Class 3 | Oral Tradition and the role of memory

Even after the invention of musical notation, Gregorian chant was transmitted to subsequent generations primarily by memorization. This Oral Tradition included far more than what was written on the page: insertion of unwritten, standard melodic formulae, and improvisation were both normal parts of liturgical chant. Incipits, melody-types, centonization, neuma, tonaries, etc.

Applications: Gregorian chant is a living tradition; context and function of Gregorian chant in the Liturgy is identified; presence of formulaic melodies, useful for long term rehearsal planning, is established.

Class 4 | Principles of the Gregorian Octoechos (8 mode system)

Four finals, authentic and plagal ranges, tenors/reciting tones

Applications: be able to determine the mode of a chant without reference to its existing classification; recognize when a chant changes mode; certain modes favor particular scale degrees more than others; correctly assign psalm tones to corresponding antiphons.

 

Class 5 | Ethos of the Eight Modes

Modern-day music is built on two scales: major and minor, overly generalized as happy and sad. Each of the eight Gregorian modes, likewise, has its own ethos. Certain textual themes are likely to be characterized in certain modes, and inversely, a mode brings out certain aspects of a text.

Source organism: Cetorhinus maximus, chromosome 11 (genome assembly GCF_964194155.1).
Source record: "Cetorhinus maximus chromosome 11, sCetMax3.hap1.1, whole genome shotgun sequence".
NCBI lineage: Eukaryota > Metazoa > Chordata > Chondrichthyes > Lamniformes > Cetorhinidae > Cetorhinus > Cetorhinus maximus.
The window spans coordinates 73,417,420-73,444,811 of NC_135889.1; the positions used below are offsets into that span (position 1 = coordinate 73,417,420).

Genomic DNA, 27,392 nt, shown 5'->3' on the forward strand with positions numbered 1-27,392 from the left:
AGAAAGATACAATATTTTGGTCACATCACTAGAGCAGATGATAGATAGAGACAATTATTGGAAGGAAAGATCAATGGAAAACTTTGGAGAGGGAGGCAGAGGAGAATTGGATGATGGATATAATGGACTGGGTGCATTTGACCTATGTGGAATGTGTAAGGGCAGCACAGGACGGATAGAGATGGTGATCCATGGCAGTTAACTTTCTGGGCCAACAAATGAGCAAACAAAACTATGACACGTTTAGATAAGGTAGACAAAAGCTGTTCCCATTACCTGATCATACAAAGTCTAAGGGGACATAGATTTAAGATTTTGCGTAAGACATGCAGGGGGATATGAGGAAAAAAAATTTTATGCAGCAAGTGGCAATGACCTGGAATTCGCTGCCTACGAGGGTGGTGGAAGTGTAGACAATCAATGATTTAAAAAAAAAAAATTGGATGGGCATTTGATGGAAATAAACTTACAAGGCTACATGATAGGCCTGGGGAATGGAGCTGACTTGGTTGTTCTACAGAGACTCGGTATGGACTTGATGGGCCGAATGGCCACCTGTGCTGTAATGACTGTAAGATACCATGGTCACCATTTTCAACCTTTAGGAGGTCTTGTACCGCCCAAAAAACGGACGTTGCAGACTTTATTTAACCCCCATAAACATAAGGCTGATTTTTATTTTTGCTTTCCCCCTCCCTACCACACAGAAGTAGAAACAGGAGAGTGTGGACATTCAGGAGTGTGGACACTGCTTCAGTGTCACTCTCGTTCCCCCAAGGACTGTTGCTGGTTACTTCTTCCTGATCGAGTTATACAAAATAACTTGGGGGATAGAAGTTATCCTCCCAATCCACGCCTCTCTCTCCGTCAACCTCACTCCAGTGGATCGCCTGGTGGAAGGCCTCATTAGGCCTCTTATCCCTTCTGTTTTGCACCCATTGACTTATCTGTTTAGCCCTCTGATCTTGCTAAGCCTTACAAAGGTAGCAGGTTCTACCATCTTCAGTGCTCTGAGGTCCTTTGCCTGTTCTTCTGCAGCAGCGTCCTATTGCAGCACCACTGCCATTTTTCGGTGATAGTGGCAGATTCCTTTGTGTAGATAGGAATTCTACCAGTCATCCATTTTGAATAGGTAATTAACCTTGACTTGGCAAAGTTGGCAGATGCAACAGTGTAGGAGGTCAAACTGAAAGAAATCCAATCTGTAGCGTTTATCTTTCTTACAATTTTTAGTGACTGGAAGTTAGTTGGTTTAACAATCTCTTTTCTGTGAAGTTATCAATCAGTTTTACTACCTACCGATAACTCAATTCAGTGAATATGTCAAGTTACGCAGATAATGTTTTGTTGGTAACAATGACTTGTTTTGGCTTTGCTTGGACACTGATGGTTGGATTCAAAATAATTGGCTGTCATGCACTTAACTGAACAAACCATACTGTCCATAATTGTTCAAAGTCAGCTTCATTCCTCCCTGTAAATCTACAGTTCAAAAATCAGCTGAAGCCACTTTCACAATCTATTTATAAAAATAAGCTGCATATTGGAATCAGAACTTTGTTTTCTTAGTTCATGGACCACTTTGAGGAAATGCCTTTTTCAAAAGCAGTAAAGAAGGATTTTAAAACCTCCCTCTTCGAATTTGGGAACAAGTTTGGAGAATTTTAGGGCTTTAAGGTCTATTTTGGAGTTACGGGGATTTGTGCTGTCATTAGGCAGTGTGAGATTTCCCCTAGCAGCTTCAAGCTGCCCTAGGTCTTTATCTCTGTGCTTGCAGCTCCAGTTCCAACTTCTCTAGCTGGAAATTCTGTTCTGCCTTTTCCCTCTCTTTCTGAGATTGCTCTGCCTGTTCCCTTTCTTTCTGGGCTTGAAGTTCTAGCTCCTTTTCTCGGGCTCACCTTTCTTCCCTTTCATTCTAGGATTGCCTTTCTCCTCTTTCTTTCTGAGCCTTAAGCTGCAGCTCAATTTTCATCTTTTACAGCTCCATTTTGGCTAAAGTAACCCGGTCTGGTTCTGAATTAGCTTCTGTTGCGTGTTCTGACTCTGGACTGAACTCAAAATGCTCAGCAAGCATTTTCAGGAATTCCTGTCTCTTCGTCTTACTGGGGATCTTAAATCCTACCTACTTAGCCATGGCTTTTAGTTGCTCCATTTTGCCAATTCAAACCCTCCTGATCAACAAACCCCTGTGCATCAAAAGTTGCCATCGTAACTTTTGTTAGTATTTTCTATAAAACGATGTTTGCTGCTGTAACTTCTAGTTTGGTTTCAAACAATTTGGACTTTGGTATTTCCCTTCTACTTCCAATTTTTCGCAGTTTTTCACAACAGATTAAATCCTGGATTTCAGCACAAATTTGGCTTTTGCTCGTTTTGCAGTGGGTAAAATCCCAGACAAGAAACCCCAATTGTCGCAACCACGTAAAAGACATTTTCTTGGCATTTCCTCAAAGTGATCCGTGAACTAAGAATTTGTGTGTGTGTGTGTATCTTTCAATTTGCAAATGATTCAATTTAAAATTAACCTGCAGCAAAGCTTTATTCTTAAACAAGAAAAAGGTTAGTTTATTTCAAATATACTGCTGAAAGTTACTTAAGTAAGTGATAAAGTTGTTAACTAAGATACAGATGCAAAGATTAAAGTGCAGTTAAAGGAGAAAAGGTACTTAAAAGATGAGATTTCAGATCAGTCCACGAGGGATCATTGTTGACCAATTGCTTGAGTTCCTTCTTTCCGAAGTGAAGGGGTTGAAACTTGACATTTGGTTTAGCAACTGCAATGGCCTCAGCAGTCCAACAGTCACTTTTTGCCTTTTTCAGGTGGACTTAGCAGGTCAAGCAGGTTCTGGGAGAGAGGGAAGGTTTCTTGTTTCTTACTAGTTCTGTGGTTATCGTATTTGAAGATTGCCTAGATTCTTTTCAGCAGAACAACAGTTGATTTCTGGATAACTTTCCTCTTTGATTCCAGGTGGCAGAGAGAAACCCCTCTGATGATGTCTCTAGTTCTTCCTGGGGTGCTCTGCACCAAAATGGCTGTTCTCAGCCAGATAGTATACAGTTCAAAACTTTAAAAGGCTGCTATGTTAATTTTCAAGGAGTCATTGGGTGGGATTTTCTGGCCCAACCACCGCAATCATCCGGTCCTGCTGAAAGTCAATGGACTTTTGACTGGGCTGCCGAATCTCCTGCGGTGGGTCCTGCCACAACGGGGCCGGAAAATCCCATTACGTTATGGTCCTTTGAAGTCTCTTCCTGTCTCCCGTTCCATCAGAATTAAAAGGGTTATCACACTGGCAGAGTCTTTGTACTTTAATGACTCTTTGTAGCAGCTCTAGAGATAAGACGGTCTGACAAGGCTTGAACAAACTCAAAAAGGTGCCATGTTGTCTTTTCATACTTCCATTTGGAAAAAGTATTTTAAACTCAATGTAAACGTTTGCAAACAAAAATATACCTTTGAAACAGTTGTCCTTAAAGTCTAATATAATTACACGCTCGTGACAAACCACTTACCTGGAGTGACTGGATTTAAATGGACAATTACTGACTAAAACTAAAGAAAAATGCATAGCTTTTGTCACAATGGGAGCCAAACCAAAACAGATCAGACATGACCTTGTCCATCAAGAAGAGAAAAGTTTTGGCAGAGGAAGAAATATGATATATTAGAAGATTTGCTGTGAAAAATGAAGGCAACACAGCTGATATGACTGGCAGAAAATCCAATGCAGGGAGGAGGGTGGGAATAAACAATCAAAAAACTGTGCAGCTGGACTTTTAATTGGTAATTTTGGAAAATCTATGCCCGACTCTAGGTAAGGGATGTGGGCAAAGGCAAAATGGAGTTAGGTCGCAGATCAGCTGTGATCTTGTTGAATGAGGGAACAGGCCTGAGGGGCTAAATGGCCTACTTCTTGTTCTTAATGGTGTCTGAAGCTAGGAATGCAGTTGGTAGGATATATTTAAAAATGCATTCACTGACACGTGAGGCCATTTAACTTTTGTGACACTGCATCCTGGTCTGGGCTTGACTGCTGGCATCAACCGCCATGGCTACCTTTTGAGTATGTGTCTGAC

Applications: chant is relatable and deeply human; further nuances regarding modal shifts in free compositions are identified.

Class 6 | Usefulness of the Octoechos

Applications: incipit/first incise of a chant sets up the melody which follows; use familiar chants to set one's ear up for more challenging chants of the same mode; modal sight singing exercises; rehearsal exercises to ease one's singers into the mode.

Class 7 | Limitations of the Octoechos, and alternative approaches

Chants composed after the invention of the Octoechos fit well within the system. Chants preceding the system often defy it in all sorts of unusual ways. Chants of the Office, restored reciting tones for Modes III, IV, and VIII, modally ambiguous chants, transposed chants, chants which change mode, etc.